It was Saturday night in San Jose, a scoreless game, when the Rangers went on the power play at 5:16 of the second period.
The Broadway Five took the ice, because of course they did. That would be Mika Zibanejad, Chris Kreider, Artemi Panarin, Vincent Trocheck and Adam Fox, the club’s five best offensive players.
There was a one-timer from Zibanejad, a deflection from Kreider that went wide, a Fox shot off the post and a Panarin drive that appeared to tick the crossbar on its way into the crowd for a stop of play at 6:20, 1:04 into the man-advantage.
This was the perfect opportunity to bring on the second unit consisting of Filip Chytil, Alexis Lafreniere, Kaapo Kakko, Jacob Trouba and either K’Andre Miller or, lately, Sammy Blais for the draw in the right-wing circle.
Apparently not. The first unit stayed on, with diminishing returns. The second unit finally got on for a defensive zone draw at 6:51. There were 25 seconds left in the power play and no opportunity for the second unit to create an opportunity.
Fast forward to 15:42 of the period and the Blueshirts’ next PP opportunity in a still-scoreless game. This time, through no stops of play with the first unit generally in possession but able to generate only one shot off four attempts, the Broadway Five ate up about 1:30 of the man-advantage, the second unit getting on with changes on the fly that led to one brief setup in the zone.
Lather, rinse, add conditioner and repeat. This was just A Day in the Life. This is the essence of the Rangers’ power play, on which a second-unit forward has not scored a goal since Gerard Gallant took command behind the bench at the start of last season, even after this dramatic imbalance took hold during David Quinn’s final season as head coach in 2020-21.
The Rangers scored 50 goals at five-on-four last season. Kreider was on for 47; Zibanejad, 46; Fox, 43; Panarin, 41; and Ryan Strome, 40. The Blueshirts have scored 14 goals at five-on-four this season. Kreider, Zibanejad and Trocheck have been on for all of them, and Panarin and Fox have been on for 13.
That corresponds to ice time: The Broadway Five eat between 76-78 percent of the club’s power-play time or approximately 1:32 per man-advantage. That generally leaves the second unit, if lucky, one entry and one rushed attempt at setting up in the offensive zone.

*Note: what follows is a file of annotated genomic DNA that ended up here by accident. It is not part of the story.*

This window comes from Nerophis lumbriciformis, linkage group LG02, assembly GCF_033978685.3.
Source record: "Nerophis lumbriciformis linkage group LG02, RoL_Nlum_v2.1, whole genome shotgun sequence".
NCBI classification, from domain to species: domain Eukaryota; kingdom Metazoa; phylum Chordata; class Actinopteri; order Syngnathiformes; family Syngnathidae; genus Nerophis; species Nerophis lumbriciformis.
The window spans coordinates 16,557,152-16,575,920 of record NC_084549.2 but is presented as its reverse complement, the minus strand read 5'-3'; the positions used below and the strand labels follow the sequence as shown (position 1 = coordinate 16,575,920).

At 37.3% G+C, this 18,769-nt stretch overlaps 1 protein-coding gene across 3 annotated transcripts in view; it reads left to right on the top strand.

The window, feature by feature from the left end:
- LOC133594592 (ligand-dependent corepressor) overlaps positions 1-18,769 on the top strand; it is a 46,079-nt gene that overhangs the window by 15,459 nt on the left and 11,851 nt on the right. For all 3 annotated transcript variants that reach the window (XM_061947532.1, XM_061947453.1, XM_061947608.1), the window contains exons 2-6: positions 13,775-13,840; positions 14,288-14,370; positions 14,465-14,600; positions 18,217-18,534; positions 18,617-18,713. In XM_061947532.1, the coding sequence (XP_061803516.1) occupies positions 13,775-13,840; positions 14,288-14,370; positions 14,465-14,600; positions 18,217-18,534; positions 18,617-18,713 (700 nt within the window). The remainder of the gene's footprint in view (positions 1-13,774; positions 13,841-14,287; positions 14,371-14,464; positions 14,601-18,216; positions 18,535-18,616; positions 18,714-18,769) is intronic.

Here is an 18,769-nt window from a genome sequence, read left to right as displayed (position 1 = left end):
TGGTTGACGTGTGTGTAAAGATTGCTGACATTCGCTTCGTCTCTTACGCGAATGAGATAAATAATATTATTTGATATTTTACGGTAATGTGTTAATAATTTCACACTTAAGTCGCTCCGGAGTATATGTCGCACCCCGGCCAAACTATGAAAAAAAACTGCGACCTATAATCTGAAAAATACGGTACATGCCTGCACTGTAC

That translates to essentially nothing for the three most talented young forwards on the team, the three first-rounders in whom so much of the future would seem to be invested. That would be Lafreniere, Kakko and Chytil, whose negligible amount of touches on the man-advantage minimizes their games and opportunities for growth.
The Rangers’ first unit is imposing. No question about that. But the production is not all-world. It is not as if the Blueshirts’ time allotment is generating league-leading numbers. It is not. In fact, the team’s power play was ranked ninth, at 23.5 percent, as of Monday morning.
The benefits of balance
Maybe, just maybe, the Rangers would be better with a somewhat more balanced approach. Maybe, just maybe, the team also would be more productive at five-on-five if the Broadway Five — all of whom other than Panarin also get major time on the penalty-kill — didn’t get these heaping minutes and the Kids got more of them.
Maybe the added touches and boost in confidence that would accrue to Lafreniere — who does not have a power-play goal in his 154-game career — with meaningful power-play responsibility would bleed into his five-on-five play. Because it sure is not where anyone anticipated coming off last season’s playoff run.
A check of the top power plays in the league shows that top-heavy time is awarded to top units. But not one other team skews as heavily as the Rangers and not one other skews with such a dramatic five-man split.
Colorado, whose power play leads the NHL at a remarkable 36.5 percent, have four players claiming at least 76 percent of the time, but the fifth is around 61 percent. Leon Draisaitl and Connor McDavid each get over 80 percent of Edmonton’s power-play minutes, but the fourth and fifth members of PP1 get under 67 percent. Toronto’s top unit gets between 65-74 percent.
Again, though, this Rangers time split influences five-on-five. I don’t necessarily believe the Blueshirts should upend their program simply for the benefit of Lafreniere, Kakko and Chytil, but if their development is not Priority 1A, something is off.
Lafreniere, in Year 3, looks nothing like a first overall. Kakko, in Year 4, hardly looks like a second overall. There is a team concept, and ice must be earned. That is understood. Ice time is not bequeathed by draft position. Lord no, that is not the way it can work in a successful operation.
But the Rangers must find a way to give Lafreniere and Kakko their best chances of success. The same applies to Chytil. Drafted 21st overall in 2017, he is in a contract year, and his ice time and opportunity have suffered with the heaping minutes awarded to the centers in front of him.
There may come the time when the right move is to shift Panarin to Chytil’s left while Lafreniere moves up with Zibanejad and Kreider skates with Trocheck (who has formed zero connection through six weeks with Panarin). That would signal a significant upheaval.
An easier step, a first step, though, would be to give the second power play unit a legitimate shot. That could start Tuesday in Los Angeles.